A new employee actually needs to be brought current with all safety procedures involved in an activity before undertaking that work activity. There generally is too much information to deliver in one sitting if the employee is going to retain the information. Therefore it is best to break the information into segments and deliver it in shorter sessions as an ongoing activity, allowing the employee time to become familiar with the material provided. There also needs to be a system in place to ensure there are competent people available that the employee is comfortable approaching when questions arise.

Some precast companies have found assigning new employees a buddy helps safely integrate them into the workplace. Others assign new employees a specific hardhat color so that all employees recognize new employees as novices and can provide them special attention. Another best practice is to set a specific schedule for the new employee to meet with the supervisor, safety manager and plant manager as a follow-up to each training session. This provides the new employee a set time to ask questions and review items that have come up since the training. It also shows a common ground between safety and production.

The best new employee orientation and training processes are identified when current supervisors and employees at the facility are involved in their development. Once developed, the process and appropriate logs for tracking the training sessions should be incorporated into the overall safety plans.

As mentioned earlier, new employee training isn’t the only employee training that is required. Refresher training is required. Training is always required if an employee starts a new task or if an employee is observed breaking a safety rule. Other training schedules vary depending on the individual topic and the applicable regulations.

Other components that follow behavioral-based principals may include incentive programs, job safety analysis, employee participation activities or whatever works at an individual facility. What remains important is to ensure employees stay involved, records are maintained and all regulatory requirements are met. Unfortunately, even in behavioral-based safety programs, there still need to be consequences if the situation occurs where procedures are not followed.

As mentioned earlier, top management must commit itself to placing safety as one of the company’s values, and the employees must know this. The four basic elements will then provide a solid foundation for a successful and effective safety program.

The Safety Committee

Within employee-based safety programs, one very important tool is the safety committee. It is the main forum for employees to work with management regarding safety and take ownership of their own workplace safety program. Employees should be involved in establishing and documenting every aspect of the safety committee.

The safety committee should not be dominated by management; it should be an open environment allowing employees to meet with management regarding safety. It should never be put on the back burner. There should always be an established and published schedule for safety committee meetings. Employees on the committee have responsibilities. They need to survey all employees prior to meetings for topics and concerns to address at the meeting, and following each meeting committee members need to report back to employees regarding what transpired at the meeting. Meetings must be documented with agendas and minutes that are generated and published in a timely manner.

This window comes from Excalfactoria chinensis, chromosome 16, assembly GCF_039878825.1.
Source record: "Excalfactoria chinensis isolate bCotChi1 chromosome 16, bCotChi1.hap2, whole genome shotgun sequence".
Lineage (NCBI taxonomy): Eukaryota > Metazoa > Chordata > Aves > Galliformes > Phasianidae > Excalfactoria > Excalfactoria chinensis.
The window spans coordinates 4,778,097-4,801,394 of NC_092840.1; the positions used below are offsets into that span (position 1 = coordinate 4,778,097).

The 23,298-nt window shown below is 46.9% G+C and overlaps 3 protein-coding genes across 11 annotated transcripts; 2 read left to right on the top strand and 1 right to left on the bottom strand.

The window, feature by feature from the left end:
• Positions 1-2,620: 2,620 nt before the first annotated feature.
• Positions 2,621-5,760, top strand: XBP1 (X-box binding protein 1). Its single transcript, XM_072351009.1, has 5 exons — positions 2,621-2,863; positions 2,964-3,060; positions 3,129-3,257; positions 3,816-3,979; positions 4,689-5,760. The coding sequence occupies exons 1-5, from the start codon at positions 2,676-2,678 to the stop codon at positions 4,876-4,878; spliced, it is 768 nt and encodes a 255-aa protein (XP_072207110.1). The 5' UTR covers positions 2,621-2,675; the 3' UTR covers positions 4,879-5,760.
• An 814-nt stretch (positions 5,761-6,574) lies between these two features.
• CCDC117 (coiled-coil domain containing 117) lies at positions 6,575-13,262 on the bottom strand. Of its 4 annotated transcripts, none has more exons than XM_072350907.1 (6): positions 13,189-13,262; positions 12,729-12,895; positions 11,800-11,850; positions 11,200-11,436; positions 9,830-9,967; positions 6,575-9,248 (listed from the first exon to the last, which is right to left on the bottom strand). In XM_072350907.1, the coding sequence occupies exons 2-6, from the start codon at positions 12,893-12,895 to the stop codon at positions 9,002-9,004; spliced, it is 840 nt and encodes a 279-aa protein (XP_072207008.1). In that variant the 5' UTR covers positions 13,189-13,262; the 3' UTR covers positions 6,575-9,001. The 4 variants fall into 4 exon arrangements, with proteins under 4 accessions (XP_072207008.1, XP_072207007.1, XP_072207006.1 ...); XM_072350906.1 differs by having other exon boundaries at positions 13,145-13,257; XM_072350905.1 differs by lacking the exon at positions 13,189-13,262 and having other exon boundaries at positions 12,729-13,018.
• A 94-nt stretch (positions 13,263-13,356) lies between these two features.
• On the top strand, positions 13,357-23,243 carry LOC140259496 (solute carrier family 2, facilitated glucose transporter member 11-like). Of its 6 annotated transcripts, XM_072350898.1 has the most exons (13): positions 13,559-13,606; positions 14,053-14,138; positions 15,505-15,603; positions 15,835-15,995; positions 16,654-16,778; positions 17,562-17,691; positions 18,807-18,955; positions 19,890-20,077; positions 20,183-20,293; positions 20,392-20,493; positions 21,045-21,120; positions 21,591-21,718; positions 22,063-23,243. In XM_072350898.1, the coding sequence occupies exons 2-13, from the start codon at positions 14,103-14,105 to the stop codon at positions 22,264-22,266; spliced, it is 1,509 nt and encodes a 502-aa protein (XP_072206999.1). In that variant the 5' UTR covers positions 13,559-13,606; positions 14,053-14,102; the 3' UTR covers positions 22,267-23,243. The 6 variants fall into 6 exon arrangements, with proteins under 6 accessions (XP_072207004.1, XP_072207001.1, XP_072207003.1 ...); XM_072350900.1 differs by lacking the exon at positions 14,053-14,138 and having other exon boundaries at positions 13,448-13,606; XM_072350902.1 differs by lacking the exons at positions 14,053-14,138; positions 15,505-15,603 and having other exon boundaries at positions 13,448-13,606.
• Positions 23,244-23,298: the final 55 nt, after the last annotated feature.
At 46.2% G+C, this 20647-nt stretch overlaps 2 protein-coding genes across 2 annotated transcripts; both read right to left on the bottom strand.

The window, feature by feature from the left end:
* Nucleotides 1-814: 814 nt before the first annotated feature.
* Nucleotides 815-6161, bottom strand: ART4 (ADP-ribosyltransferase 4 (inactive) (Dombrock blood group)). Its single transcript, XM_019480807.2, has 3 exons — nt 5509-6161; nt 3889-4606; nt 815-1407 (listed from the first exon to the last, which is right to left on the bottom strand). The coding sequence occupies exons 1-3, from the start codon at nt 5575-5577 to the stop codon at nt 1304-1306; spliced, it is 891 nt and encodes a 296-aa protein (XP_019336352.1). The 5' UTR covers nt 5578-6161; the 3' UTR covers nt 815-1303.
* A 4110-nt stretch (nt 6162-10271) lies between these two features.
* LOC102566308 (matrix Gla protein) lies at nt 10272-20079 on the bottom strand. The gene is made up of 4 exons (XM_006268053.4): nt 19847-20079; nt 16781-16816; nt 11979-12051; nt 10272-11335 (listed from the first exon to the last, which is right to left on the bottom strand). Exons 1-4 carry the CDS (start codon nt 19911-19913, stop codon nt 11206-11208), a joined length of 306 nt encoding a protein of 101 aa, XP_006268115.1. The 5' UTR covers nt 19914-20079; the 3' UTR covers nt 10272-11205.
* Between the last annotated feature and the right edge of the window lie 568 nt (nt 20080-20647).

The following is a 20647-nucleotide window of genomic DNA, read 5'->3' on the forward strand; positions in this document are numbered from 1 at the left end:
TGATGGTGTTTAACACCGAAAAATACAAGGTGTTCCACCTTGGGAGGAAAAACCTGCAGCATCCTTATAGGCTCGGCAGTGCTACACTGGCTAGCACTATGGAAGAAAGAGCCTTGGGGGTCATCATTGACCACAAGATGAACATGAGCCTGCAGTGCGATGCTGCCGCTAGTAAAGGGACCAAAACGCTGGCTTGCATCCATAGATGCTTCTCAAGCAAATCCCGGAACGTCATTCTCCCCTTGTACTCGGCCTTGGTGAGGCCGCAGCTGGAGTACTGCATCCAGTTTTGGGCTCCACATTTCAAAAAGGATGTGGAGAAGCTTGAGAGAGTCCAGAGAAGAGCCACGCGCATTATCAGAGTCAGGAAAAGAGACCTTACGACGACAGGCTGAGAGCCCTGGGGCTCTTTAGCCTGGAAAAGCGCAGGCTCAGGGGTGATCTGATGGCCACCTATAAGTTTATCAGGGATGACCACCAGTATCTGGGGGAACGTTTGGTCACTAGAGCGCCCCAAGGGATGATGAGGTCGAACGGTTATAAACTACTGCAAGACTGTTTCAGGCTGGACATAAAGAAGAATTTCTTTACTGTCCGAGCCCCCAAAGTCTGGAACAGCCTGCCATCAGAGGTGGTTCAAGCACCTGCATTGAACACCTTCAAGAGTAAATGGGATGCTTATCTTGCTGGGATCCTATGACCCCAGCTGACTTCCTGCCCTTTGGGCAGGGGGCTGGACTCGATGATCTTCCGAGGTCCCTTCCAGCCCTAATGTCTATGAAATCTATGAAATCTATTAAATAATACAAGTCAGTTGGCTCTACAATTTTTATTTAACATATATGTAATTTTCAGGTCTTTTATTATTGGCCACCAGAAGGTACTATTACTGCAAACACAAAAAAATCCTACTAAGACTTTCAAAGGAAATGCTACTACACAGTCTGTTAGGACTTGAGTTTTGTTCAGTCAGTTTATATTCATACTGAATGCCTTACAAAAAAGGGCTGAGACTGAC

Topics for Self-Inspection Checklists, Safety Plans and Training
These checklists are by no means all-inclusive. You should add to them or delete items that do not apply to your business; however, carefully consider each item and then make your decision. You should refer to OSHA (CCOHS) standards for specific guidance that may apply to your work situation.
(Note: These checklists are typical for general industry but not for construction or maritime industries.)

  • Employer posting
  • Recordkeeping
  • Safety and health program
  • Fire protection
  • Medical services and first aid
  • Personal protective equipment & clothing
  • General work environment
  • Floor and wall openings
  • Walkways, stairs and stairways
  • Elevated surfaces
  • Exiting or egress – evacuation
  • Portable ladders
  • Exit doors
  • Hand tools and equipment
  • Portable (power operated) tools & equipment
  • Abrasive wheel equipment grinders
  • Machine guarding
  • Power-actuated tools
  • Lockout/tagout procedures
  • Welding, cutting and brazing
  • Compressors and compressed air
  • Compressors/air receivers
  • Industrial trucks – forklifts
  • Compressed gas cylinders
  • Hoist and auxiliary equipment
  • Spraying operations
  • Entering confined spaces
  • Environmental controls
  • Flammable and combustible materials
  • Hazardous chemical exposure
  • Hazardous substances communication
  • Electrical
  • Identification of piping systems

References

References regarding where more information can be found regarding specific technical requirements:
http://www.osha.gov/
http://www.ccohs.ca/
http://www.osha.gov/dcsp/osp/statestandards.html

Joan Shirikian-Hesselton is presently working as an independent Occupational Safety and Health consultant. She has more than 30 years of experience in Occupational Safety and Health in both the public and private sectors, which includes a decade of dedicated experience in the precast/prestressed concrete industry. She is a past NPCA Safety Committee chair, and she has worked with OSHA as a Special Government Employee.